The UK toy market’s year went from bad to worse in 2018, figures show, despite parents continuing to spend hundreds of pounds on gifts for their children.
Sales had dipped by 5% before the vital Christmas period and ended the year 7% down on 2017, analysts NPD said.
The year started with the collapse of Toys R Us, which had accounted for 10% of sales, and ended with Brexit uncertainty.
Now the industry is banking on the success of toy spin-offs of hit films.
Well-established successes, including Toy Story, Frozen, and Star Wars, return to the big screen in 2019, after a quiet year for family movies in 2018. Toys linked to these big releases, so-called licensed products, account for a quarter of the market.
The fall in toy sales in the UK was bigger than the rest of Europe, which saw a decrease of 3%.
Natasha Crookes, from the British Toy and Hobby Association (BTHA), said there were “mitigating factors” for the “disappointing” squeeze last year, some of which were one-off events.
“Losing a major retailer like Toys R Us played a pivotal role in the downturn during the early part of 2018, due to the discounting of stock,” she said. She described the effect as similar to the loss of Woolworths 10 years earlier.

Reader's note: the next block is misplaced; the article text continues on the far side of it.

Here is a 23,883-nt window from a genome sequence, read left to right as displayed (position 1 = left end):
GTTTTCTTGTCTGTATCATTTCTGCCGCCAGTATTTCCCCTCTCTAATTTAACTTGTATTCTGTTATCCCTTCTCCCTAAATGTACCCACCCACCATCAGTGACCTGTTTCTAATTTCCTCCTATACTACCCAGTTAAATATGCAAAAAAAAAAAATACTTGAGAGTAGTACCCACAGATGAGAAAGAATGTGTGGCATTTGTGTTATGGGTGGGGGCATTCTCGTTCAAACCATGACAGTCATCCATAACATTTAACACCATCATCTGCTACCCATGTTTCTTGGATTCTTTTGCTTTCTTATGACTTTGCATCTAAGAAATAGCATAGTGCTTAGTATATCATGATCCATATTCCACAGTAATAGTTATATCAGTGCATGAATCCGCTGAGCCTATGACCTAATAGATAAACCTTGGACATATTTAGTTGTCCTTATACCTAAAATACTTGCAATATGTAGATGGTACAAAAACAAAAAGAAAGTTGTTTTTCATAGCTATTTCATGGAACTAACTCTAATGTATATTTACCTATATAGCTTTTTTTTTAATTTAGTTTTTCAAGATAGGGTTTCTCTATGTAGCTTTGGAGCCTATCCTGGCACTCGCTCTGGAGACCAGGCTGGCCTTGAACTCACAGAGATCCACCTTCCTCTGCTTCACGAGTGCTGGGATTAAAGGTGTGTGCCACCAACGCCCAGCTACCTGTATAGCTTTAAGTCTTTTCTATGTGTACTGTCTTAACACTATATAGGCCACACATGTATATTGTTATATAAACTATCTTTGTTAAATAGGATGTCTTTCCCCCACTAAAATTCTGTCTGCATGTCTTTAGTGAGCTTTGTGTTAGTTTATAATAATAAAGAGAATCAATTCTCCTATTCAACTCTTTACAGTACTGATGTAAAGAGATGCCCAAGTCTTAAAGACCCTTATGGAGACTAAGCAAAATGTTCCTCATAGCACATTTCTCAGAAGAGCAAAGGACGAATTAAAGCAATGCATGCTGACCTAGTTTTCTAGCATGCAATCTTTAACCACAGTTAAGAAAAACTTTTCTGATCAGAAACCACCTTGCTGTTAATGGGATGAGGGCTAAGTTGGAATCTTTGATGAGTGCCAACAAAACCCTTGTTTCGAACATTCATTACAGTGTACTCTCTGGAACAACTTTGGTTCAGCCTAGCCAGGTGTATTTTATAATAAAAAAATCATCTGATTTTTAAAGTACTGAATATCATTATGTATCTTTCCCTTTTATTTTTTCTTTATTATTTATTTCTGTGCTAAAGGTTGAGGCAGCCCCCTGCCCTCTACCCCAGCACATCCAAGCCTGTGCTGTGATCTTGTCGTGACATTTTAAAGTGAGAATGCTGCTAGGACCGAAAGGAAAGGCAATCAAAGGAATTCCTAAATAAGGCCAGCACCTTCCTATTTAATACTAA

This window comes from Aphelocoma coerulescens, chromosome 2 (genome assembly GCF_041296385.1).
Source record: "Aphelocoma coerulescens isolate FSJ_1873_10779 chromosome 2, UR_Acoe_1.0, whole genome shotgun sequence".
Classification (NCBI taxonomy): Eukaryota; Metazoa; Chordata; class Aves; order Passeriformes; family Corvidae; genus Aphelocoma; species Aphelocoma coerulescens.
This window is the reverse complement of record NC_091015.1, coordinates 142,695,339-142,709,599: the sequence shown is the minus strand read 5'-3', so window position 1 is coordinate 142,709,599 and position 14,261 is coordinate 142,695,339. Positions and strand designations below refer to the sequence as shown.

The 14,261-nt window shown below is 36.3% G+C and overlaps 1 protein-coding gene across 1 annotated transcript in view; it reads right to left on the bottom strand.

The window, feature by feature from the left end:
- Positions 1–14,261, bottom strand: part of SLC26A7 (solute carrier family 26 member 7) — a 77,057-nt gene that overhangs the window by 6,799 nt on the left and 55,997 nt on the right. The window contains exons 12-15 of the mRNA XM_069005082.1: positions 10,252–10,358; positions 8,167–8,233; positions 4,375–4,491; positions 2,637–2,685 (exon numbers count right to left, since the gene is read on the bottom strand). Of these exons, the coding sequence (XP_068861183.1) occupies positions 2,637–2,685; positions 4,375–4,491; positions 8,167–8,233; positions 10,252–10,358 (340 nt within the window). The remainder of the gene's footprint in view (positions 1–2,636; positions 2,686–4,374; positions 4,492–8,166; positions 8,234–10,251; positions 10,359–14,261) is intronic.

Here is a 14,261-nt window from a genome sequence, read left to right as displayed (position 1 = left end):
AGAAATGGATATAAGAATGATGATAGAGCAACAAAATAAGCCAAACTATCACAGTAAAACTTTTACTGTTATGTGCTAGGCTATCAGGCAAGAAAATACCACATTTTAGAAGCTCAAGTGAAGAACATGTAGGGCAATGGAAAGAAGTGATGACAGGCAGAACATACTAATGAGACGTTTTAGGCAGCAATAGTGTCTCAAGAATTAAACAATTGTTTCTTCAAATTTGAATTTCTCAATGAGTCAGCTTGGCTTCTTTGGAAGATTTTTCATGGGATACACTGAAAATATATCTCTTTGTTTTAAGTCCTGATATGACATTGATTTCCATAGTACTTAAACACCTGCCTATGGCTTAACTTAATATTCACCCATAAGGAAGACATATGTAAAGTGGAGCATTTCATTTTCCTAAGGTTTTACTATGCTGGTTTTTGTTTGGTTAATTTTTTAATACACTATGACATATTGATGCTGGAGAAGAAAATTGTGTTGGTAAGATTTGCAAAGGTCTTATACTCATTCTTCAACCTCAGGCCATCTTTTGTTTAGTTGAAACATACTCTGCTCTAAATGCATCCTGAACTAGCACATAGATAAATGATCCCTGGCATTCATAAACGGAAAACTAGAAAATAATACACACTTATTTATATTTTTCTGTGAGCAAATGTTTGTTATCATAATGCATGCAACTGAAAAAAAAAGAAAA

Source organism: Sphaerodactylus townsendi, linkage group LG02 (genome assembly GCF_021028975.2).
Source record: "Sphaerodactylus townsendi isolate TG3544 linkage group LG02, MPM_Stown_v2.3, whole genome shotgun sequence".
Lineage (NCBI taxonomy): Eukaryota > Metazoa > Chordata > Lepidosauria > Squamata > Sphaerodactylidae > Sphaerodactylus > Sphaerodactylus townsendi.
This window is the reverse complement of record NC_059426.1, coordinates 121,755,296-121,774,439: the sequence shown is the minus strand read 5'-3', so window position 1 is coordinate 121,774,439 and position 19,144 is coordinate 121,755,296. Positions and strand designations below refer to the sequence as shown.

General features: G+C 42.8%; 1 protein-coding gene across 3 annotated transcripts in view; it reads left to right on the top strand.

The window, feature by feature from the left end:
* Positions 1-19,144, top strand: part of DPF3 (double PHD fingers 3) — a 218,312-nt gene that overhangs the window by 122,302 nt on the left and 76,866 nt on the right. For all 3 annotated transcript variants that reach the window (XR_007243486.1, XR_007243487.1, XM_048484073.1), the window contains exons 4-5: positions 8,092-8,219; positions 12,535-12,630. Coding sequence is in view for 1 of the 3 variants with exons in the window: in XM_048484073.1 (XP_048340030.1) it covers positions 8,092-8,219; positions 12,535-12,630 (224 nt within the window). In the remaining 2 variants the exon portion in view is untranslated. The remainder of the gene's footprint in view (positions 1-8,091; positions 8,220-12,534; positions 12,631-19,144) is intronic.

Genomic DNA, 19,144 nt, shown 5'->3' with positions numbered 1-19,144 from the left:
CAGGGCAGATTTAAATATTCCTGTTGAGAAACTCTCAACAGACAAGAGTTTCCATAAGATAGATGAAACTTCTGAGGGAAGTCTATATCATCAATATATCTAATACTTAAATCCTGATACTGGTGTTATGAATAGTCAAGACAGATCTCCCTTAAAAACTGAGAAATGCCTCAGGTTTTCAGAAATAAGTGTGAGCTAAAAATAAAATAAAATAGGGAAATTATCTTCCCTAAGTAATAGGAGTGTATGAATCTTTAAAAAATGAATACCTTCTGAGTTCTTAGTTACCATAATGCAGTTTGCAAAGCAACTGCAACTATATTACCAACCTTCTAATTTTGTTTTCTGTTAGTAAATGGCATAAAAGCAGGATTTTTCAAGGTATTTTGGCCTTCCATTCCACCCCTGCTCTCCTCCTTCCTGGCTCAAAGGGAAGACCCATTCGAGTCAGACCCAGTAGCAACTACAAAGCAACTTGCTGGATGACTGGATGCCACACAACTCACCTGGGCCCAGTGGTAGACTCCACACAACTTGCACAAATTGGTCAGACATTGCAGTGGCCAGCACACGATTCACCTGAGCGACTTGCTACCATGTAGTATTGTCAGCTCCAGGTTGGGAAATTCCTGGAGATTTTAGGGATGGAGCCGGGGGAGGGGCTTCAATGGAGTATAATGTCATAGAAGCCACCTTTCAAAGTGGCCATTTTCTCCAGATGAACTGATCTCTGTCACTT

Consumer sentiment and the strife for the High Street continued during the rest of the year. Frederique Tutt, global toy analyst at NPD, said that retailers were caught in a Catch-22 situation with discounting, even though parents typically spent £319 on toys per child up to the age of nine. The UK market still saw sales of £3.3bn last year.
Collectables were one key success for the market in 2018, with sales growing by 32% compared with the previous year. They now account for one in four toy sales in the UK.
Ms Tutt said the sector in general could learn from the nimbleness of manufacturers of these toys. Every few weeks a new version was being released, she said, encouraging ongoing spending by children and their families.
Some successful medium-sized companies were moving faster and capitalising on children’s crazes which spread fast through modern social media, she said.
The BTHA said there was anecdotal evidence of retailers stockpiling in response to concerns over Brexit.
Ms Crookes said that consumer confidence and fluctuations in the pound as a result of Brexit uncertainty would be major issues for the toy market, alongside technical issues such as traceability requirements on toy manufacturing.
The industry, like other sectors, was calling for a decision on the UK’s withdrawal from the EU in order to plan, she said.
Lego, one of the biggest toy manufacturers, sends products to the UK primarily from its factory in the Czech Republic. It also has factories in China and Mexico.
Marius Lang, head of UK marketing for Lego, said the company had a number of different plans in place with retailers, depending on the outcome of Brexit. He pointed out that Lego had to be flexible with its logistics, the same as many other companies.